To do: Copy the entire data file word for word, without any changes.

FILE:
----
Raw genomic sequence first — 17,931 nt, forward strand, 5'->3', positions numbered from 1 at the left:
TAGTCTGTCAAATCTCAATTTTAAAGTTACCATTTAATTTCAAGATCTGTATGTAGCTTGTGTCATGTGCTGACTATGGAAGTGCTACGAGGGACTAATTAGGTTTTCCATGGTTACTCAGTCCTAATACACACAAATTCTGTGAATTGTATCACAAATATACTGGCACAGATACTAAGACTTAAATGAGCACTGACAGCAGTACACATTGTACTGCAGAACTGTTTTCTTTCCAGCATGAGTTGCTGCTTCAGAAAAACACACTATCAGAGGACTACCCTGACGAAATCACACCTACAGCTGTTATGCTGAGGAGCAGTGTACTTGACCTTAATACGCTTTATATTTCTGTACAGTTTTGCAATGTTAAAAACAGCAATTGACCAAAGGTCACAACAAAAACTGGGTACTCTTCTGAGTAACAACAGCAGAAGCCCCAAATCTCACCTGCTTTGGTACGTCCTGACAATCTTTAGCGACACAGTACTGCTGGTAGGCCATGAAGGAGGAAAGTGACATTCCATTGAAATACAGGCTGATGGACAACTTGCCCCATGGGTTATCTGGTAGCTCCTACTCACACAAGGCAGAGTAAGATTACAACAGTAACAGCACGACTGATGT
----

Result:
Raw genomic sequence first — 17,931 nt, forward strand, 5'->3', positions numbered from 1 at the left:
TAGTCTGTCAAATCTCAATTTTAAAGTTACCATTTAATTTCAAGATCTGTATGTAGCTTGTGTCATGTGCTGACTATGGAAGTGCTACGAGGGACTAATTAGGTTTTCCATGGTTACTCAGTCCTAATACACACAAATTCTGTGAATTGTATCACAAATATACTGGCACAGATACTAAGACTTAAATGAGCACTGACAGCAGTACACATTGTACTGCAGAACTGTTTTCTTTCCAGCATGAGTTGCTGCTTCAGAAAAACACACTATCAGAGGACTACCCTGACGAAATCACACCTACAGCTGTTATGCTGAGGAGCAGTGTACTTGACCTTAATACGCTTTATATTTCTGTACAGTTTTGCAATGTTAAAAACAGCAATTGACCAAAGGTCACAACAAAAACTGGGTACTCTTCTGAGTAACAACAGCAGAAGCCCCAAATCTCACCTGCTTTGGTACGTCCTGACAATCTTTAGCGACACAGTACTGCTGGTAGGCCATGAAGGAGGAAAGTGACATTCCATTGAAATACAGGCTGATGGACAACTTGCCCCATGGGTTATCTGGTAGCTCCTACTCACACAAGGCAGAGTAAGATTACAACAGTAACAGCACGACTGATGT